Because Mount Everest is the highest mountain in the world, it has attracted considerable attention and climbing attempts. Whether the mountain was climbed in ancient times is unknown. It may have been climbed in 1924, although this has never been confirmed, as both of the men making the attempt failed to return from the mountain. Several climbing routes have been established over several decades of climbing expeditions to the mountain.
Everest's first known summiting occurred by 1953, and interest by climbers increased. Despite the effort and attention poured into expeditions, only about 200 people had sumitted by 1987. Everest remained a difficult climb for decades, even for serious attempts by professional climbers and large national expeditions, which were the norm until the commercial era began in the 1990s. By March 2012, Everest had been climbed 5,656 times with 223 deaths. Although lower mountains have longer or steeper climbs, Everest is so high the jet stream can hit it. Climbers can be faced with winds beyond 320 km/h (200 mph) when the weather shifts. At certain times of the year the jet stream shifts north, providing periods of relative calm at the mountain. Other dangers include blizzards and avalanches. By 2013, The Himalayan Database recorded 6,871 summits by 4,042 different people.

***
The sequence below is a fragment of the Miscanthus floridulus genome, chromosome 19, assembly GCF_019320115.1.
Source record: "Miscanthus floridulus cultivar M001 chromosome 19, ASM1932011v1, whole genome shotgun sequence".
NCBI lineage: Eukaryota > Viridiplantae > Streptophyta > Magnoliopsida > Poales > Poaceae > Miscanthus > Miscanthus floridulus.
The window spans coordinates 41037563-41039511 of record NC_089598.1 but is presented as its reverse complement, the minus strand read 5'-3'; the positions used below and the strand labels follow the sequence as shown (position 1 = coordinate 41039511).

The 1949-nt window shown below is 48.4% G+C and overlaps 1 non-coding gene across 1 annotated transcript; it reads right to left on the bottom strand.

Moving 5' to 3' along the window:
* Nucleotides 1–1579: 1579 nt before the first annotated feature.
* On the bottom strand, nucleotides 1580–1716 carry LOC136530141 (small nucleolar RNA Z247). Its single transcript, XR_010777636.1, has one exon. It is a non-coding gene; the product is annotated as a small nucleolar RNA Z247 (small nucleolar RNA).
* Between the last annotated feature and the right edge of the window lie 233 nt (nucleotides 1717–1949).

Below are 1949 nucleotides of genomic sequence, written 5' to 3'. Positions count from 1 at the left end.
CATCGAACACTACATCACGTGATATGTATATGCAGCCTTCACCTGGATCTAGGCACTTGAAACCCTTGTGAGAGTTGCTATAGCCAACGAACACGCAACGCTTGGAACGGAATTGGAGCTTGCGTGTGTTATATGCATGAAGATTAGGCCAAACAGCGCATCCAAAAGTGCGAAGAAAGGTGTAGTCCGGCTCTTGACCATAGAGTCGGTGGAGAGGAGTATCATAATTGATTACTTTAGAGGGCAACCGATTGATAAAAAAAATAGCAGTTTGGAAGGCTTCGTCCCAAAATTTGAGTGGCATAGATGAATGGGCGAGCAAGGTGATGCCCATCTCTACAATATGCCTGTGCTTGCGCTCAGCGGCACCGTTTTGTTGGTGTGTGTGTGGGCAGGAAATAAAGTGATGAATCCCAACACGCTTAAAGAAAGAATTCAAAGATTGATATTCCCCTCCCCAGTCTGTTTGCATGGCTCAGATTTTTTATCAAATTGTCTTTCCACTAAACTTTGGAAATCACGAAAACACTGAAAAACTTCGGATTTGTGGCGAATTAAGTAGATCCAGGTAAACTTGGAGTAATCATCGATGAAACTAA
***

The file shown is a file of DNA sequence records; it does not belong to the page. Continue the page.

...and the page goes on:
First successful ascent by Tenzing and Hillary in 1953
In 1953, a ninth British expedition, led by John Hunt, returned to Nepal. Hunt selected two climbing pairs to attempt to reach the summit. The first pair, Tom Bourdillon and Charles Evans, came within 100 m (330 ft) of the summit on 26 May 1953, but turned back after running into oxygen problems. As planned, their work in route finding and breaking trail and their oxygen caches were of great aid to the following pair. Two days later, the expedition made its second assault on the summit with the second climbing pair: the New Zealander Edmund Hillary and Tenzing Norgay, a Nepali Sherpa climber (see picture). They reached the summit at 11:30 local time on 29 May 1953 via the South Col route. At the time, both acknowledged it as a team effort by the whole expedition, but Tenzing revealed a few years later that Hillary had put his foot on the summit first. They paused at the summit to take photographs and buried a few sweets and a small cross in the snow before descending.
News of the expedition's success reached London on the morning of Queen Elizabeth II's coronation, 2 June. A few days later, the Queen gave orders that Hunt (a Briton) and Hillary (a New Zealander) were to be knighted in the Order of the British Empire for the ascent. Tenzing, a Nepali Sherpa who was a citizen of India, was granted the George Medal by the UK. Hunt was ultimately made a life peer in Britain, while Hillary became a founding member of the Order of New Zealand. Hillary and Tenzing have also been recognised in Nepal. In 2009, statues were raised in their honor, and in 2014, Hillary Peak and Tenzing Peak were named for them.